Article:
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here we consider some aspects as say prof dr mircea orasanu and prof horia orasanu concerning the followed as

LAGRANGIAN AND STOCHASTIC QUESTION

ABSTRACT

1 Motivation and problem formulation

The time varying behavior of many physical phenomena can be described by deterministic ordinary differential equations. If we define the state of the physical system as x(t) we have

(1)

However when there are uncertainties, physical system behavior often can only be described in terms of probability and has to be described by means of a stochastic model. Therefore in this Chapter we discuss a stochastic differential equation as a model for a stochastic process Xt. We consider models of the following type:

(2)

where we have introduced a stochastic process Nt to model uncertainties in the underlying deterministic differential equation. The initial condition X0 is also assumed to be a random variable.

Example 4.1

Consider again the model for Biochemical-Oxygen Demand (BOD) in stream bodies as described in Chapter 2:

(3)

1 INTRODUCTION

Consider the stochastic BOD model (5) from Example 4.1:

or in terms of the Wiener process:

Since the white noise process in this stochastic model is a mathematical approximation of a noise process with a relatively short correlation scale, this SDE has to be interpreted in the Stratonovitch sense. Since the Euler scheme (14) can only be used for Ito equations, the model above is rewritten as an Ito SDE:

Different realizations of Bt can be generated using the next program.

ex7a

The next program can determine the mean and standard deviation of the BOD.

ex7b

4.7 Fokker Planck equation

Consider the Ito stochastic differential equation (10). To gain insight into the probability of exceedence of the process Xt we need to know the probability density function of Xt. This function can be obtained by solving the Fokker-Planck equation also known as the Kolmogorov forward equation:

(18)

where:

is the probability density function of Xt at time t given Xt=x0 at t0. The initial condition for equation (18) is:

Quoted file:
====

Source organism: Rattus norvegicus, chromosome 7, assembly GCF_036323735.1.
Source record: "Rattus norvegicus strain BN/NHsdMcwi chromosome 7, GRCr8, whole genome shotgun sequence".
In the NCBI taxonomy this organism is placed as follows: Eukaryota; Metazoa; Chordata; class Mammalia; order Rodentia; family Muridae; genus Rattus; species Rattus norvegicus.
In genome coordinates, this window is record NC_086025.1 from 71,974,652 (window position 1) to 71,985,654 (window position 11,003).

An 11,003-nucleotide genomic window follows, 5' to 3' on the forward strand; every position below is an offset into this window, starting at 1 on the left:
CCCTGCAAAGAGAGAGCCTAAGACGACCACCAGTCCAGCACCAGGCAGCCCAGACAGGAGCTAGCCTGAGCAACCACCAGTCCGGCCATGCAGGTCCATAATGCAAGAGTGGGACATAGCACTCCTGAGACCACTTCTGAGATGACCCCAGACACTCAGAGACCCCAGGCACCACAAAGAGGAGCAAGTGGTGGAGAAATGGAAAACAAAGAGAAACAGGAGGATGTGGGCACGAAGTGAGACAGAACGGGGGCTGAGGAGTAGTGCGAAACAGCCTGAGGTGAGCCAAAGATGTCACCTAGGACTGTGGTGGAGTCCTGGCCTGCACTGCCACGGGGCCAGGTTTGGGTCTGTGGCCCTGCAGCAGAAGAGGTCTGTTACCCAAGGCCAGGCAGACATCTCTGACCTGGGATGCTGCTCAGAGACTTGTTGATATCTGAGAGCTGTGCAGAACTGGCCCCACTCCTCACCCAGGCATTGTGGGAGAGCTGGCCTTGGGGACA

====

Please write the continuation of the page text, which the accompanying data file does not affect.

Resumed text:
Using Bayes’ rule it is easy to include the uncertainty due to the initial condition and to compute the probability distribution p(x,t) of Xt:

where p(x0,t0) is the probability distribution of the initial condition Xt at t0.

The Fokker-Planck equation is a deterministic partial differential equation that in general has to be solved numerically. For vector systems with dimension larger than, say, 3 this is very time consuming. In this case the probability density can be determined more efficiently by generating a large number of tracks of the underlying SDE.

Example 4.9

Consider again the SDE from Example 4.6:

The Fokker-Planck equation for this SDE is:

The initial condition for this equation is:

It is easy to verify that in this case the solution of the Fokker-Planck equation is:

4.8 Numerical approximation of stochastic differential equations

4.8.1 Order of convergence of a numerical scheme

Consider first the deterministic equation:

We can approximate this equation numerically with the Euler scheme:

where is the time step. Recall that the order of convergence of a numerical scheme for a deterministic differential equation is defined as follows (see Chapter 2):

Definition: The order of convergence is j if there exists a positive constant K and a positive constant such that for fixed :

for all .

We known that the local error of the Euler scheme is (see Chapter 2). The global error EN for fixed can be found easily by computing:

So for deterministic models we have that the global error is since we make times a local error of .

Now consider the stochastic case:

with the Euler scheme introduced in Section 4.5:

or with t=nt:

2 . FORMULATION

For deterministic differential equations the Taylor series expansion is an important method to analyze the order of convergence of a numerical scheme. Let us now study the stochastic case and derive a stochastic version of the Taylor expansion. Consider first again the Ito differential rule introduced in Section 4.6 for scalar systems:

(19)

where the operators L0 and L1 are defined as:

Ito’s differential rule holds for arbitrary functions . So we can apply the rule also for the functions f and g:

which results in:

and:

which results in:

Substituting these results in the stochastic equation (11) yields:

(19)